We are really proud of Emily Zinn for earning her silver medal at the State cyclocross championships in castle rock this weekend. Way to go Emily. She has been training hard this season on her custom Zinn magnesium #cyclocross bikes, and her hard work has paid off. Good luck at Nationals, Emily. We love you! http://ow.ly/i/7YMPi
Here is a common question about using long cranks on a bike that has a standard height bottom bracket:
CUSTOMER QUESTION: Lennard; I’ve taken my Medici to the bike shop to have the cranks replaced. I believe the bottom bracket is 10 1/2 inches from the deck. I believe the old cranks that come off of it were 175 mm and are still in the shop. I’d consider getting longer ones. What length would you say are “safe” with that bracket height?
Well, the conventional wisdom for a racing bike is that you not put longer than 175mm on that bike.
The question of “safe” is an individual one dependent on how you will ride the bike.
I would strongly advise against using cranks any longer than 200mm with that bike.
I’ve ridden bikes with a 267mm BB height like that Medici has with 200mm cranks for years without problems, and we have plenty of customers doing the same thing. But given that the bike we built for you has a higher BB to clear for the long cranks, you would have to ride the Medici differently than you ride the Zinn, were you to put longer than 175mm cranks on the Medici.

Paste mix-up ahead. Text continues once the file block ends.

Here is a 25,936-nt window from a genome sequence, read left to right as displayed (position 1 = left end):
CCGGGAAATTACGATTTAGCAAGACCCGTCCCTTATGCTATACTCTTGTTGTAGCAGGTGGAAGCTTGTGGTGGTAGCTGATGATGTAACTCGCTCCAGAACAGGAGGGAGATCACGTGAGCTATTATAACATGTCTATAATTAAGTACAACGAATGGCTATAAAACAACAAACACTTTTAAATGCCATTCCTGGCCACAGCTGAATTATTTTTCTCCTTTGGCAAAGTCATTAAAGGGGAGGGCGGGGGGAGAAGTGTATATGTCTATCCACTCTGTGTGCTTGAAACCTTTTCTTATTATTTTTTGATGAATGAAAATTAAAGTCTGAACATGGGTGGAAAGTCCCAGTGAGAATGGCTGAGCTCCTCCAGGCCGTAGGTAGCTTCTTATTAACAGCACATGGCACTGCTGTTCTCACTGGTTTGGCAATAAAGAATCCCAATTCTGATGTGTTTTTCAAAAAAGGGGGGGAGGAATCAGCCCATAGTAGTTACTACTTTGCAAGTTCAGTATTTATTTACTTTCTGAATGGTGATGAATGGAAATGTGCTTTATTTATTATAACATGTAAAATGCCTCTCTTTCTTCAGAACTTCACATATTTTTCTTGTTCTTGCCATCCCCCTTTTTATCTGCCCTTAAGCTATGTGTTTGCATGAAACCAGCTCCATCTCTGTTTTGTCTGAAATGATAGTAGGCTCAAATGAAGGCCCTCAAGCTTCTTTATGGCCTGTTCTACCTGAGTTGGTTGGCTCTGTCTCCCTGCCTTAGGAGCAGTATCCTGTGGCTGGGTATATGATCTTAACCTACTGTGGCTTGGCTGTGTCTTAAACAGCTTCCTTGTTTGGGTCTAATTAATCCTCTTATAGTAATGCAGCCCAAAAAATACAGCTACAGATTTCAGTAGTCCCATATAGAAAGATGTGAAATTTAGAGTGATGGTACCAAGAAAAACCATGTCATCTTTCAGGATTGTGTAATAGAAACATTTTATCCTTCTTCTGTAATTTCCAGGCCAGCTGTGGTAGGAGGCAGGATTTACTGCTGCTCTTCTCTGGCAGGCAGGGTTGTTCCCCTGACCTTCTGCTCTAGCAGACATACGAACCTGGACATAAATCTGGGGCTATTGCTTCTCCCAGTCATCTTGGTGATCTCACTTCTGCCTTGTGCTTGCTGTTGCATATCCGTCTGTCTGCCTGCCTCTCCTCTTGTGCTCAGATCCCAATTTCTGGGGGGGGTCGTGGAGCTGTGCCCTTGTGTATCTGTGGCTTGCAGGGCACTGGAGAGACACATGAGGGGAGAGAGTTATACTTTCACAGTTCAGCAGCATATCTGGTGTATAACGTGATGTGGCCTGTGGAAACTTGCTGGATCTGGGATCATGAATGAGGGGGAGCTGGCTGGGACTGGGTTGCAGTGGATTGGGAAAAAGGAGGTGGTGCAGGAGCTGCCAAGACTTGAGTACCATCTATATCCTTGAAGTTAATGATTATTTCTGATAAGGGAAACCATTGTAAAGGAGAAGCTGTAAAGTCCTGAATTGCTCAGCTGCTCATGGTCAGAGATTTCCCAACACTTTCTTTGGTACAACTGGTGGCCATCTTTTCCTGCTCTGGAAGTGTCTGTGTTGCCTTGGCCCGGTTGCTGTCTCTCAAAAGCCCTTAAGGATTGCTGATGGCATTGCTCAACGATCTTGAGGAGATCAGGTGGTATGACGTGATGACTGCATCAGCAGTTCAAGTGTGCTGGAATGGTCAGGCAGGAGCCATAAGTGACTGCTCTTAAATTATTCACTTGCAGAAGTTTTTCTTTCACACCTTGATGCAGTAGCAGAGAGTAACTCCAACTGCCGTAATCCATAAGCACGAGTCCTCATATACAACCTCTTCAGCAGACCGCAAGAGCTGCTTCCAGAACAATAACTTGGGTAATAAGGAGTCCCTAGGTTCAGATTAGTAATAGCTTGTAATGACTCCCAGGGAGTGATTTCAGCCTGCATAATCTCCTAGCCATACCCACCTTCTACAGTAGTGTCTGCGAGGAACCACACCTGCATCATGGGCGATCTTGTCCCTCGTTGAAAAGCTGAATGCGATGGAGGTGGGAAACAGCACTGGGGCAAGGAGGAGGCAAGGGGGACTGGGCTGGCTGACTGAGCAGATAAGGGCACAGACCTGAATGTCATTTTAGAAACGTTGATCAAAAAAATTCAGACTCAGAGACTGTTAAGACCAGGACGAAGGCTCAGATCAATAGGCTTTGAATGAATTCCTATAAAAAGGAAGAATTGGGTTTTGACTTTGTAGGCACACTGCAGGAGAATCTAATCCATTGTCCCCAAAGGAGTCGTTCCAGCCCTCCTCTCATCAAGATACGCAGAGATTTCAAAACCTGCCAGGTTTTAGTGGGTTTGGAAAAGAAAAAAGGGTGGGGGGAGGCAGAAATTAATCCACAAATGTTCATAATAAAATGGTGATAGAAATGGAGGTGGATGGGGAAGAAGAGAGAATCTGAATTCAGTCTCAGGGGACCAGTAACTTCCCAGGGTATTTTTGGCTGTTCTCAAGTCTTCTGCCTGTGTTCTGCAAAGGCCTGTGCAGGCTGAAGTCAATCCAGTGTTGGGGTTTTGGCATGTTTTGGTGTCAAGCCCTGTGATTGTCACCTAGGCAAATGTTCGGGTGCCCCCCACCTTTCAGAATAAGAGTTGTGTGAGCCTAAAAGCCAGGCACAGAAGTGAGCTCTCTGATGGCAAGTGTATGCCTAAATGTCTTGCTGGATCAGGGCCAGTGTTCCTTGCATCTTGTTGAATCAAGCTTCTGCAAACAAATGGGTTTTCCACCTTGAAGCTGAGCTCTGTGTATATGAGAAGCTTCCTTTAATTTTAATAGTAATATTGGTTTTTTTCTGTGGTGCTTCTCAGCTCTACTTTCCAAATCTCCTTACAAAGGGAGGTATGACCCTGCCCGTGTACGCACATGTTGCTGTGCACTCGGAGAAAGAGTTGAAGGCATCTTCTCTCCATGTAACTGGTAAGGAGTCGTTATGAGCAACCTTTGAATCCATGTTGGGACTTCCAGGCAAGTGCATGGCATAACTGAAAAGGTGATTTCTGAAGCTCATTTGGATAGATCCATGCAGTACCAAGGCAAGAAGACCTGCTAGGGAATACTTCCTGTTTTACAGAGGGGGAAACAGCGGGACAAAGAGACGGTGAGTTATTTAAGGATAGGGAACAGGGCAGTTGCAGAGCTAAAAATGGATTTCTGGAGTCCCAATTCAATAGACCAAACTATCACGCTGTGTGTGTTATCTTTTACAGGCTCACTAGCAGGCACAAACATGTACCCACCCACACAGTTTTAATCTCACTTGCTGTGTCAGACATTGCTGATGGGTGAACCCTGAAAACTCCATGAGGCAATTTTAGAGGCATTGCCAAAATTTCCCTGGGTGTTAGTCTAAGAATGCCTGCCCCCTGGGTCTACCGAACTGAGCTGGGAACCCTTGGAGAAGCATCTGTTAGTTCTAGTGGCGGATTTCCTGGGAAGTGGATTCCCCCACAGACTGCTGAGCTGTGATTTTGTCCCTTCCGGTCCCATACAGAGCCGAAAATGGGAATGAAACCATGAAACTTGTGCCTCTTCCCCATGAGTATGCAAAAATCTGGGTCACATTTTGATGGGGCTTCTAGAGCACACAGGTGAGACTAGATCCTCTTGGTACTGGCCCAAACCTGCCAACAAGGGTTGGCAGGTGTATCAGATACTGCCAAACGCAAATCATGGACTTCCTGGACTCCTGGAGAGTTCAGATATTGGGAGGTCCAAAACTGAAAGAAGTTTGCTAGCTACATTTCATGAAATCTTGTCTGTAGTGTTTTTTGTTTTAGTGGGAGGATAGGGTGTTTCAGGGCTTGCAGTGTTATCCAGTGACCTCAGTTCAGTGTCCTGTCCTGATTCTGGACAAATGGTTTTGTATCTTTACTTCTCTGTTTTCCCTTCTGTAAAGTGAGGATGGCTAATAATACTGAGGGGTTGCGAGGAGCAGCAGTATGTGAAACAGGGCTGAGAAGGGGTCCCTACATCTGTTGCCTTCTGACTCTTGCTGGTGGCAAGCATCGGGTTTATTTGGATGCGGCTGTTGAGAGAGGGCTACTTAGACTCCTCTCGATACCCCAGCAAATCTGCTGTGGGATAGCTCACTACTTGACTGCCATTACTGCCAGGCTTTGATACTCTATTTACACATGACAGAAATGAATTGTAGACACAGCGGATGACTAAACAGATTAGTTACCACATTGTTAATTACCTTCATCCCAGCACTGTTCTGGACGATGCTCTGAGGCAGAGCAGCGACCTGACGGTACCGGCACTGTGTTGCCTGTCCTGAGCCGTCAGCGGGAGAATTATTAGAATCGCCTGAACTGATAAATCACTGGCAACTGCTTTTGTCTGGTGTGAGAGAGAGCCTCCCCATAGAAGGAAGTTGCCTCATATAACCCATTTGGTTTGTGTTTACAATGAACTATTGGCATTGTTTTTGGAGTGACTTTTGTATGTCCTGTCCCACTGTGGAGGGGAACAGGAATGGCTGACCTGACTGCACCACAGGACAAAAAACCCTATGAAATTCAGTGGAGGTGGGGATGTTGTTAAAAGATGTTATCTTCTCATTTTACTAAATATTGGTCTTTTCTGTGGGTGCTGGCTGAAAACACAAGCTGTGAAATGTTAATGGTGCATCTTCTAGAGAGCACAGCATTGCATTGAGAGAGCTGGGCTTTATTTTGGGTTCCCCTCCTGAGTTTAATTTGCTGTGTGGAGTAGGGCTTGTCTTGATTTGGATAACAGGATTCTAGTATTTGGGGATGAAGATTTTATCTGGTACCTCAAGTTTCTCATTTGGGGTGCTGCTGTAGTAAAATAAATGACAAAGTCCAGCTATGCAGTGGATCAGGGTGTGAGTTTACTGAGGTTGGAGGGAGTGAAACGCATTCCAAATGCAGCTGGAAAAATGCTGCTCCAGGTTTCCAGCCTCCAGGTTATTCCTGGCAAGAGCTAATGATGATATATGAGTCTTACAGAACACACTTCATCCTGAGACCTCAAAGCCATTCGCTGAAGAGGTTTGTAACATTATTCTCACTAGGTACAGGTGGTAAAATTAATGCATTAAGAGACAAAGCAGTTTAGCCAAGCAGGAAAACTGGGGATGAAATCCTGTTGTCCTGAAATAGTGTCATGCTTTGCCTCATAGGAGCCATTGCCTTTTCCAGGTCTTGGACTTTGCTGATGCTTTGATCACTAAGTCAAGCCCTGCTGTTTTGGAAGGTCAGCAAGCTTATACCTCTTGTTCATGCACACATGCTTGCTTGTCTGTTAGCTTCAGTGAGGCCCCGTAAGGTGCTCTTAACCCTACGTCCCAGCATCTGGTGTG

My own personal feeling is that, if you’re not racing, there is no reason to pedal as far into a corner or to start pedaling so soon out of it that you would hit with a crank as long as 200mm. But you have to take the reduced pedaling clearance into account and make sure you don’t have your pedal down in corners.
On the other hand, at your age, and, particularly given your recent broken hip, you don’t want to risk falling off of your bike, so I’d recommend being very careful about what you choose. If there are places you ride, like off-camber straight sections and wide corners, where you think there’s a risk of pedaling when the bike is leaned relative to the road, I’d recommend you stick with 175mm or maybe 180mm.
My brain doesn’t work the same way as other people’s when it comes to having fun, which is why I was delighted when I woke up before the sun on Saturday to inches of snow and temperatures that hadn’t yet hit the teens. The company I work for, Challenge Tires, was the presenting sponsor of the race, so I got to enjoy the crazy day from dawn until dusk in an expo tent with a propane heater and brewing hot cyder to keep me company as I reminded people all day long that in cyclocross, tires win races.
The other people that made it out have the same types of brains as I do and were already high on the endorphins of numb digits. On the start line we sang an enthusiastic rendition of “Aruba, Jamaica, ooh I wanna take ya to Bermuda, Bahama, come on pretty mama…” to go with our new dance moves, The Cyclocrosser. The moves go as such: